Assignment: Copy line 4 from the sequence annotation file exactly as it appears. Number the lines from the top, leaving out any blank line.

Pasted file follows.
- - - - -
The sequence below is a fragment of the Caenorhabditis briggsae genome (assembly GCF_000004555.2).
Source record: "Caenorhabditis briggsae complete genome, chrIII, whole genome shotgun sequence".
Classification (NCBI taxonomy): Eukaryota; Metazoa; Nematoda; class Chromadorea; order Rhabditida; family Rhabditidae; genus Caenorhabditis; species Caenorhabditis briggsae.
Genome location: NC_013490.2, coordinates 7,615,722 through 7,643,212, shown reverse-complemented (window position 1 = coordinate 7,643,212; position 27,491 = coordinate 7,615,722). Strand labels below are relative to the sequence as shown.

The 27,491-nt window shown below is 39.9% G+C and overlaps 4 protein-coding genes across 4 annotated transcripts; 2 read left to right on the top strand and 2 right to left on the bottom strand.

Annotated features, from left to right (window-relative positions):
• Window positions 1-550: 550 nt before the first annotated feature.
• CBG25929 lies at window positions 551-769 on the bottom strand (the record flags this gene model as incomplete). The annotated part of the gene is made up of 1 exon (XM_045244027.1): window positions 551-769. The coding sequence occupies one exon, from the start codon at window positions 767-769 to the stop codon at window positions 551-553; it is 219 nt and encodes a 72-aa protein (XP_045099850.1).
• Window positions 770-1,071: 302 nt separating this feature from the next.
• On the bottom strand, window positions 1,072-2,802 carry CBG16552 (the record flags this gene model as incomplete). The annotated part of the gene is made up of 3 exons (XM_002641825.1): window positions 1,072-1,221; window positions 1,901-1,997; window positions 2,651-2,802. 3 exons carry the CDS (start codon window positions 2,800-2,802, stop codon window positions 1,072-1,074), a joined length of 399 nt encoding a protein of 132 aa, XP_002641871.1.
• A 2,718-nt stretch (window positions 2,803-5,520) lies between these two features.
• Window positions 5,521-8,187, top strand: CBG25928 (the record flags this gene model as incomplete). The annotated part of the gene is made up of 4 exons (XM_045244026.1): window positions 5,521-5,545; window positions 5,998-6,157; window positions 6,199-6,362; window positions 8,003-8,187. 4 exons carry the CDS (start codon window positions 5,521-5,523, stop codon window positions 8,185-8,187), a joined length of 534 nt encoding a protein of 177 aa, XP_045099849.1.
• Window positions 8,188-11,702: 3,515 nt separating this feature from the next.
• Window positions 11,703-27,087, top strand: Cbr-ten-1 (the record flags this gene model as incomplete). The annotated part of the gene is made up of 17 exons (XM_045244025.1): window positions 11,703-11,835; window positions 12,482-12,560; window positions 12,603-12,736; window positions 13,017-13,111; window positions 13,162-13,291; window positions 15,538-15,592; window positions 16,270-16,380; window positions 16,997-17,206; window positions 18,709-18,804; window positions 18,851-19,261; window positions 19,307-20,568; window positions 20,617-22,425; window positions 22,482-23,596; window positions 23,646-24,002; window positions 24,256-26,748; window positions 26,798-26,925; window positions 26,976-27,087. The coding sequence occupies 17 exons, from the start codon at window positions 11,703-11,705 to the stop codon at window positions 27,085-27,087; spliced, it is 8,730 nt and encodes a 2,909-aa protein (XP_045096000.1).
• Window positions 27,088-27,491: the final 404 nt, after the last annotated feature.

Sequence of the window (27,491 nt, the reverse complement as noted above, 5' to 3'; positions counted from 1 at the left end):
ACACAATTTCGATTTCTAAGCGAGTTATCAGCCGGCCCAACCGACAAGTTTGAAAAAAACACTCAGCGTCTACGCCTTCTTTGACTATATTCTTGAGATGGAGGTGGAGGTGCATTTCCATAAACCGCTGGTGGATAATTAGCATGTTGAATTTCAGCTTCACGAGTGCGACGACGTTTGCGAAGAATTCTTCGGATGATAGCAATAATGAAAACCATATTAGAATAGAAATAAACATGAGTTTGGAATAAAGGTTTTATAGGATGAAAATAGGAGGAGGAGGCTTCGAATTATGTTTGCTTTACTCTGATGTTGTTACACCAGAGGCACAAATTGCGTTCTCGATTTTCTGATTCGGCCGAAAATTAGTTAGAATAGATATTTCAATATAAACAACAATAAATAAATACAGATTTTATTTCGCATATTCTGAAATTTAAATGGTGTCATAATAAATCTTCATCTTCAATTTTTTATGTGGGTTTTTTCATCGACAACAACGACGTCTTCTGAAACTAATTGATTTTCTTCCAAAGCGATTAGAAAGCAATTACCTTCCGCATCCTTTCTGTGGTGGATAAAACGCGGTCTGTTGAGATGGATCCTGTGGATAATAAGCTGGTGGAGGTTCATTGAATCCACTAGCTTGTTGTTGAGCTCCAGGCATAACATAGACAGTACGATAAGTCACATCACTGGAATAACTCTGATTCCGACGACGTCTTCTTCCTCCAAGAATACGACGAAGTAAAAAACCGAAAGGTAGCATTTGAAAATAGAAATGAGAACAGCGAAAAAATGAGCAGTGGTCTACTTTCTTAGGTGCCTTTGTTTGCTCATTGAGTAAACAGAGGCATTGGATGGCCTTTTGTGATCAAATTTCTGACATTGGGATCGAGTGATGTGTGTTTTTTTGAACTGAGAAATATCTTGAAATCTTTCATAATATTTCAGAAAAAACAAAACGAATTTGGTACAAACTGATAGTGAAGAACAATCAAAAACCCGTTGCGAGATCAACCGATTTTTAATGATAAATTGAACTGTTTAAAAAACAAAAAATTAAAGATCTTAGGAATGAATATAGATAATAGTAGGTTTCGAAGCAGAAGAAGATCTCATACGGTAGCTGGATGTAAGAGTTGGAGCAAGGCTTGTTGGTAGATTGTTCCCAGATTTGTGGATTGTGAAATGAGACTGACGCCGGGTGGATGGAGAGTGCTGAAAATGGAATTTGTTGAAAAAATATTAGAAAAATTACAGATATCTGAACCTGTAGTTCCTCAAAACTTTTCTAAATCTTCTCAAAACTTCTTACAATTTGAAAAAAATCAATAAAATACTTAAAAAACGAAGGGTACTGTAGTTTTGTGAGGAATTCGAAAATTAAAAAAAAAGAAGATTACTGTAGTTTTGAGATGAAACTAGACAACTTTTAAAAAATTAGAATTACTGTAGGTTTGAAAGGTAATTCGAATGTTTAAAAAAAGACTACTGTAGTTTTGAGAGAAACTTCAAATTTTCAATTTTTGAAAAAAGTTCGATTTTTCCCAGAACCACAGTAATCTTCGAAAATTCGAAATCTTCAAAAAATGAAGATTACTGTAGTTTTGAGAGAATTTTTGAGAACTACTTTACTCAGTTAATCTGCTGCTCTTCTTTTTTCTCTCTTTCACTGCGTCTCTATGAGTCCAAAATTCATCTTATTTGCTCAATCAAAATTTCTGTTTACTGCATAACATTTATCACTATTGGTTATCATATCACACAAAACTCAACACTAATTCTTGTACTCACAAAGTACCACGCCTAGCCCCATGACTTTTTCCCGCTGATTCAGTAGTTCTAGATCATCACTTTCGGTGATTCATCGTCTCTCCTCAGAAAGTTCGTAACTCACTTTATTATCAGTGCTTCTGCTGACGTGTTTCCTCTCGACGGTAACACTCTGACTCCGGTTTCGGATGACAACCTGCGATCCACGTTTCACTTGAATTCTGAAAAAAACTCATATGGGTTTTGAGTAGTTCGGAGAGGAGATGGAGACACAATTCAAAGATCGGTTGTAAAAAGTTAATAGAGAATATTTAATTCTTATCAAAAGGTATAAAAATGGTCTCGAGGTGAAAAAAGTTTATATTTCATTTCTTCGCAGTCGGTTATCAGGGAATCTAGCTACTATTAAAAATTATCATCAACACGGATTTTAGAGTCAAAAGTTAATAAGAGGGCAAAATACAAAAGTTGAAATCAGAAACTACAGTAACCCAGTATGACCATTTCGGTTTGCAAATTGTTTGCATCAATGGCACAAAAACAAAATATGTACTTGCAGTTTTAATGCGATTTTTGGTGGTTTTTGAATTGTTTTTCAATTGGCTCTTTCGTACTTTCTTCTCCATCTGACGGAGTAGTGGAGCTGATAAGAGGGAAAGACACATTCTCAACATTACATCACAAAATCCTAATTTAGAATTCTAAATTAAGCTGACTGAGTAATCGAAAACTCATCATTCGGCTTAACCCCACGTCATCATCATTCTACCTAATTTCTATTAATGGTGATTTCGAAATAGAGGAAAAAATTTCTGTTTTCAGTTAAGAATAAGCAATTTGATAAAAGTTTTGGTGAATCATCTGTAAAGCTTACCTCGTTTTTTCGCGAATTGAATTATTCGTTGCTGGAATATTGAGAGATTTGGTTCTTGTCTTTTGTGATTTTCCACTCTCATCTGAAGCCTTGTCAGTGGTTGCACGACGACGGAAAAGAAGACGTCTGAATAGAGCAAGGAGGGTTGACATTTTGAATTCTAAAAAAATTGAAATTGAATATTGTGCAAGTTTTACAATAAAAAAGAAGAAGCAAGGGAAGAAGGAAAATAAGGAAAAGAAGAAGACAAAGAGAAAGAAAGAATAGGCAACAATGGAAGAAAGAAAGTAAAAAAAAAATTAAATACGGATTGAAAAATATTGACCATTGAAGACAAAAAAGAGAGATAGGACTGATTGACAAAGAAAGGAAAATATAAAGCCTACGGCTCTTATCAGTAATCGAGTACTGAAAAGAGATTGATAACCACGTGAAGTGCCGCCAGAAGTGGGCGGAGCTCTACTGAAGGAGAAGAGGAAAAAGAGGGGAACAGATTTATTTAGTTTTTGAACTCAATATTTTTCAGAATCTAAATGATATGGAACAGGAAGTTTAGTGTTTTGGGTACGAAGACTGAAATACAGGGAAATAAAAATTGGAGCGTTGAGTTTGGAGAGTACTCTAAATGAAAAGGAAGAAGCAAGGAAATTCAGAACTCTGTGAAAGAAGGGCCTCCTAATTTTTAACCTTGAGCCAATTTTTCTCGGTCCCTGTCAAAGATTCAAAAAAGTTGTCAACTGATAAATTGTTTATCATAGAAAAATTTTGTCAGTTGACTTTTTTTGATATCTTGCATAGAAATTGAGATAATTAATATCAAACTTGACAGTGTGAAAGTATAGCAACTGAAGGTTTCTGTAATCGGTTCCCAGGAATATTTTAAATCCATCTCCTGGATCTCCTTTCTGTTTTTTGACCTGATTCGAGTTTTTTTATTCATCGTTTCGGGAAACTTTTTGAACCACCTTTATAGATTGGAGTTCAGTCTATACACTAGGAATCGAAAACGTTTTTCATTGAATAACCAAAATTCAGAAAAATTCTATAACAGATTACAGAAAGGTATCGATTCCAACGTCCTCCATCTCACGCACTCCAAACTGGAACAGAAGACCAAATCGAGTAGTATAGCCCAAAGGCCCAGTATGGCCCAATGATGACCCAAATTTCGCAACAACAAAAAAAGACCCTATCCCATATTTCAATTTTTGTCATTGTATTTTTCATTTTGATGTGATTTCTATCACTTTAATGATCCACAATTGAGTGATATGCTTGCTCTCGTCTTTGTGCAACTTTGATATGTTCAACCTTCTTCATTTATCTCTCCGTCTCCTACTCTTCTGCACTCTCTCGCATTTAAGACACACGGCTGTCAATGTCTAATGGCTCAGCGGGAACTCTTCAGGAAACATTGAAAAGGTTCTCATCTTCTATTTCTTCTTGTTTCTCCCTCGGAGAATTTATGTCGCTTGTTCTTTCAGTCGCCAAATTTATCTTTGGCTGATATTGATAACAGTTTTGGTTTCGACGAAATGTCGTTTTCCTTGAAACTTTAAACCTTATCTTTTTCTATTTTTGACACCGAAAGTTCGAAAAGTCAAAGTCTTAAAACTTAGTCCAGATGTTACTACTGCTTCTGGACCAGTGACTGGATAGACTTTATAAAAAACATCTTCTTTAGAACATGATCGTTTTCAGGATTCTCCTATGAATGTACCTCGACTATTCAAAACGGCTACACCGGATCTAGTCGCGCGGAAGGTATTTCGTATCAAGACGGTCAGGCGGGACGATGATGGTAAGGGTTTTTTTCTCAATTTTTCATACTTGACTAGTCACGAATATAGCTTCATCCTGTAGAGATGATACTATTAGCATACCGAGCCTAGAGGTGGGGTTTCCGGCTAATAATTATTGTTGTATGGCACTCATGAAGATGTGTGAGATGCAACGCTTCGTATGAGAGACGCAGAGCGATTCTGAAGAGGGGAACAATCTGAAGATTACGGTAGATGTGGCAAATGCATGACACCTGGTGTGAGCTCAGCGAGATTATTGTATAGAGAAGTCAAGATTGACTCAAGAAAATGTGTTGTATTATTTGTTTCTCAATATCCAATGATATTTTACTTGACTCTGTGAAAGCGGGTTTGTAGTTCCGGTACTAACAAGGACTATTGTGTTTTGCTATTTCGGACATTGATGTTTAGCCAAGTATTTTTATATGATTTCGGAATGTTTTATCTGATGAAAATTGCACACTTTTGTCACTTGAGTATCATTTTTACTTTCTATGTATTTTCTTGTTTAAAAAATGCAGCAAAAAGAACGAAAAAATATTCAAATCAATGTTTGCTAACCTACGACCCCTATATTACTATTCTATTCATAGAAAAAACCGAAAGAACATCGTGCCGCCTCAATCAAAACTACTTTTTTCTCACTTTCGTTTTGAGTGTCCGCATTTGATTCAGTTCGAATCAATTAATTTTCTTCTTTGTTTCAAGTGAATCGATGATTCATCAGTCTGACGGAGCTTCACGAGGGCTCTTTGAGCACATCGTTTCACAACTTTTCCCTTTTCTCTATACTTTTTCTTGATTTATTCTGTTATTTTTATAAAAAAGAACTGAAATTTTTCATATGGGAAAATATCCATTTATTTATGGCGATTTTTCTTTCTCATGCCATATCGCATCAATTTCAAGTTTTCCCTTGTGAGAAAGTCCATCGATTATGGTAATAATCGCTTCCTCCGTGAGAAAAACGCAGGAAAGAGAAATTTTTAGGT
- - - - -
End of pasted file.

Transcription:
Genome location: NC_013490.2, coordinates 7,615,722 through 7,643,212, shown reverse-complemented (window position 1 = coordinate 7,643,212; position 27,491 = coordinate 7,615,722). Strand labels below are relative to the sequence as shown.